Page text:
How does the U.S. keepsolarand other greentech manufacturing alive in this country?  And how do states make sure that companies founded in their region stay in their region?

California is a good example of how to drive manufacturing out of the state.  Solar companies such as Twin Creeks, Solexant, AQT, and many others, all founded in California, have received better offers from other states on land, debt, taxes and employee training than California was able to provide. 

Solexant's CEO, Damoder Reddy, spoke to us about California's attitude.  The CEO spoke of spending a lot of time travelling to Sacramento and getting a tepid response from California lawmakers.  Yet when he traveled to Ohio or Michigan or Oregon, politicians and senators were willing to give Reddy time and try to figure out ways to get the firm to relocate to their state.  Not so in California.  In the CEO's words, "There's something fundamentally wrong in the way California does business."  The firm expects to spend $40 million in capital expenditures and Oregon made the winning overtures in their effort to build a solar manufacturing hub in the state. Reddy seemed to want to keep the firm in California, but said, "I had to do what was right for my company."  

Michael Kanellos reported on Twin Creeks here.  That secretive firm is building a solar factory in Senatobia, Mississippi.  CIGS solar cell aspirant, AQT, is setting up volume production in South Carolina.  MiaSole's next big factory probably won't get built in California.

An exception that might prove the rule is SunPower's Milpitas, California production line at Flextronics.

Perhaps California has figured out a way to slow down the bleeding -- by not charging sales tax on manufacturing equipment purchases.

In March of 2010, California Governor Arnold Schwarzenegger signed SB 71 into law.  SB 71 authorizes the California Alternative Energy and Advanced Transportation Financing Authority (CAEATFA) to provide eligible projects with financial assistance in the form of a sales and use tax exclusion on property used for the "design, manufacture, production, or assembly" of either advanced transportation technologies or alternative energy source products, components or systems.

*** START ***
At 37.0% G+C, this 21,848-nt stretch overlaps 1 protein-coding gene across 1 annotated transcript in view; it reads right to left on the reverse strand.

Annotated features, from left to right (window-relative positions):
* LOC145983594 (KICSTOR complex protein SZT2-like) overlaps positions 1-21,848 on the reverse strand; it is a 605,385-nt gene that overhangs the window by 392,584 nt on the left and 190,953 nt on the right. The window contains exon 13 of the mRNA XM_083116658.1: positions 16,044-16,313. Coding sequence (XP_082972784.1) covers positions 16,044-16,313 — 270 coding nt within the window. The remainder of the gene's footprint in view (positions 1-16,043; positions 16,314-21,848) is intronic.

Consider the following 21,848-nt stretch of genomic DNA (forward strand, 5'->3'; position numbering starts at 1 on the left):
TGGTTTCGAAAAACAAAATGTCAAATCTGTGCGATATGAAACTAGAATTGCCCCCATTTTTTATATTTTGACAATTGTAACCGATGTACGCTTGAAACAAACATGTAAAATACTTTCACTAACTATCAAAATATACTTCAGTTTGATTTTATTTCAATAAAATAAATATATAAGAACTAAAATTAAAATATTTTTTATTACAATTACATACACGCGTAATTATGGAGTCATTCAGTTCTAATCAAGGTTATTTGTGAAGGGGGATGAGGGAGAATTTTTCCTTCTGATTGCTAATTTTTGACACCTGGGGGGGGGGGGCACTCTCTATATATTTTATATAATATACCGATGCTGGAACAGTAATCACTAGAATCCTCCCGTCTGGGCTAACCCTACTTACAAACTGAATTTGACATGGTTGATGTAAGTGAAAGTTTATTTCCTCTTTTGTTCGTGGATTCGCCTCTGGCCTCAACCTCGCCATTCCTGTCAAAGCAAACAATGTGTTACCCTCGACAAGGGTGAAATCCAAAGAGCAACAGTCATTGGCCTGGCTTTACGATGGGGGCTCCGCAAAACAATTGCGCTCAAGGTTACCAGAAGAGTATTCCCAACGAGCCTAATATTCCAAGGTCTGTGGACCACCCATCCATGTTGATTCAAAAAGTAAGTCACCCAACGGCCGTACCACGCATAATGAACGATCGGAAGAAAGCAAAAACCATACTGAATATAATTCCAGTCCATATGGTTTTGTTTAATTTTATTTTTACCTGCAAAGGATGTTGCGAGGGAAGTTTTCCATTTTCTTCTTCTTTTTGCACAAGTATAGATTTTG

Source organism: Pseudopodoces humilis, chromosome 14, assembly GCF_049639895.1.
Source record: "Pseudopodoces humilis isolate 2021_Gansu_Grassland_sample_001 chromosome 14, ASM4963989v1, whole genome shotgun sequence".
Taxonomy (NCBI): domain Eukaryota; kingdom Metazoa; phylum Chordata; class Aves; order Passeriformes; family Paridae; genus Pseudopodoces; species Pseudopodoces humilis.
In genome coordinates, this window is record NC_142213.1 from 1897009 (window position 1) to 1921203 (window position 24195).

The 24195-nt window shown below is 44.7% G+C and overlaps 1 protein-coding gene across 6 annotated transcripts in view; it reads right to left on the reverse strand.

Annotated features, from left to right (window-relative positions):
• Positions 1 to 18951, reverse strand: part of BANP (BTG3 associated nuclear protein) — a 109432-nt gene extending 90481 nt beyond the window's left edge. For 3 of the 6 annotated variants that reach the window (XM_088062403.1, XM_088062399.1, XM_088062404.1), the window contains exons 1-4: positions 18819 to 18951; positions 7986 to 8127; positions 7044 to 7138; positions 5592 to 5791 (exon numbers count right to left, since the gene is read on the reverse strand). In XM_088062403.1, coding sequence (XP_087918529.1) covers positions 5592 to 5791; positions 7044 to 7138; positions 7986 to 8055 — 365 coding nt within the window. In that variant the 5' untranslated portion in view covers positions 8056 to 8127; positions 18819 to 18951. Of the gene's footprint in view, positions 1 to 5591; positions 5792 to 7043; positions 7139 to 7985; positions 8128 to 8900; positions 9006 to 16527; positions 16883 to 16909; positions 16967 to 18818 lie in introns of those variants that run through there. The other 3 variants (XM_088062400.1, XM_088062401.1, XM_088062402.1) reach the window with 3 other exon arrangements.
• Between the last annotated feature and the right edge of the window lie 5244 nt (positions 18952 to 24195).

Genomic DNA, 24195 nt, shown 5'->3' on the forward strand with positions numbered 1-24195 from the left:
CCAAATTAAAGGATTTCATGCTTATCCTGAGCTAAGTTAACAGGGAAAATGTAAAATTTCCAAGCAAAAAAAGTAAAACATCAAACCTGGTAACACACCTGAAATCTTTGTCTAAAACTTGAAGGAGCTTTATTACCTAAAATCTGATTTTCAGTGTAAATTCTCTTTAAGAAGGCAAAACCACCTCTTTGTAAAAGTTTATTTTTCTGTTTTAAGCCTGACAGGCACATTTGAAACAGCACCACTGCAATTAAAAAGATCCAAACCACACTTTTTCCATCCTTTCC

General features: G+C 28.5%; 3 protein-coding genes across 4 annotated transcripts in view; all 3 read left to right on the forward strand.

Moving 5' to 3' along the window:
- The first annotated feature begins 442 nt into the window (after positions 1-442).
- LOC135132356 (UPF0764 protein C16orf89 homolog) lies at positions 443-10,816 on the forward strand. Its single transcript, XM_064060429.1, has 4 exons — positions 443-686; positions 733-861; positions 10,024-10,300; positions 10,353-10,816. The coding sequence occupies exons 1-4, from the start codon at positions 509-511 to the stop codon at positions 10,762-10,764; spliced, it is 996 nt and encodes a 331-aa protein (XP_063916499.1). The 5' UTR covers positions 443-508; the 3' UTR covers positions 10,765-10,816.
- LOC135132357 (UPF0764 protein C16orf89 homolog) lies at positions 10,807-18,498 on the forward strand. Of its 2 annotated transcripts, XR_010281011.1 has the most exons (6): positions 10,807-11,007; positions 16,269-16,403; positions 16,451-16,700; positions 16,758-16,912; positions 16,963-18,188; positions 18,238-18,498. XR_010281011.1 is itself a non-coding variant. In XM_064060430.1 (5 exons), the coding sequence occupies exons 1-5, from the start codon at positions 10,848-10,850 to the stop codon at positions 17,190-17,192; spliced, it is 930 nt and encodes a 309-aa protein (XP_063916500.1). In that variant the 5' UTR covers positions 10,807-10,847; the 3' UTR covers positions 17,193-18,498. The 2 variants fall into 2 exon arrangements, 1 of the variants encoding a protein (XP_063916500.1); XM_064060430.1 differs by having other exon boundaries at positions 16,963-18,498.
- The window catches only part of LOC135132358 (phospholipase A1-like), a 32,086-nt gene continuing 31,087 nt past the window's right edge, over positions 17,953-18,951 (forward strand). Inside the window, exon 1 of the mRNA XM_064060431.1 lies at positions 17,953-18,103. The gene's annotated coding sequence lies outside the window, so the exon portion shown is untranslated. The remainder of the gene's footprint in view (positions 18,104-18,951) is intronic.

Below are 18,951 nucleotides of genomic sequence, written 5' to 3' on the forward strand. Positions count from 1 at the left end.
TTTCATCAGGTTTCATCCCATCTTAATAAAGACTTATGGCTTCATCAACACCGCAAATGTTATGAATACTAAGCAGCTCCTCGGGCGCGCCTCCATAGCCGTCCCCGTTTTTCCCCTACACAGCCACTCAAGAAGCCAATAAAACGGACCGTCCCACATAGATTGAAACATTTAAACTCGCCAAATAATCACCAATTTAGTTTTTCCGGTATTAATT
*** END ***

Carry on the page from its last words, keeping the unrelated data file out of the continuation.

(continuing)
The following list is the first group of companies to be approved.  More will be considered for the next hearing scheduled for December 15.  Each company has up to three years to purchase Qualified Property up to the amount of funds approved and be exempt from sale and use taxes.  "Qualified Property" is property used in the production of an alternative energy product.

Of note in the list is the sheer size of these potential purchase numbers: $381 million for Solyndra, $140 million for Nanosolar and $105 million for Stion. Thin film leader First Solar makes an appearance with their "secret" Santa Clara facility.  And Dave Pearce's newish CIGS startup Nuvosun also makes an appearance, along with fuel cell aspirant Bloom Energy.

Firm

City

Purpose

Qualified Property

Bowerman Power

Irvine

Landfill Gas Capture & Production

$9,240,000

ABEC Bidart

Bakersfield

Biogas Capture & Production

$1,131,584

ABEC Bidart

Bakersfield

Biogas Capture & Production

$4,738,000

First Solar

Santa Clara

Solar Photovoltaic Manufacturing

$37,700,000

Solyndra

Fremont

Solar Photovoltaic Manufacturing

$381,776,000

Solaria

Fremont

Solar Photovoltaic Manufacturing

$7,800,000

Nanosolar

San Jose

Solar Photovoltaic Manufacturing

$140,187,900

Stion

San Jose

Solar Photovoltaic Manufacturing

$105,473,402

NuvoSun

Milpitas

Solar Photovoltaic Manufacturing

$20,000,000

Calisolar

Sunnyvale

Solar Photovoltaic Manufacturing

$39,000,000

Bloom Energy

Sunnyvale

Solid Oxide Fuel Cell Manufacturing

$37,447,693

Gallo Cattle

Atwater

Biogas Capture and Production

$1,245,00

More details in this PDF:  http://treasurer.ca.gov/caeatfa/staff/20101117/4b.pdf

Solar startups need all the help they can get. Solar panel or wafer production basically has three inputs: energy, labor and capital, and all are being subsidized by the Chinese government.  Keeping up with this type of competitive dynamic crushes margins and makes life very difficult for an American startup.  It's difficult to underestimate the impact of China in solar, and state incentives and federal policy can help level the playing field.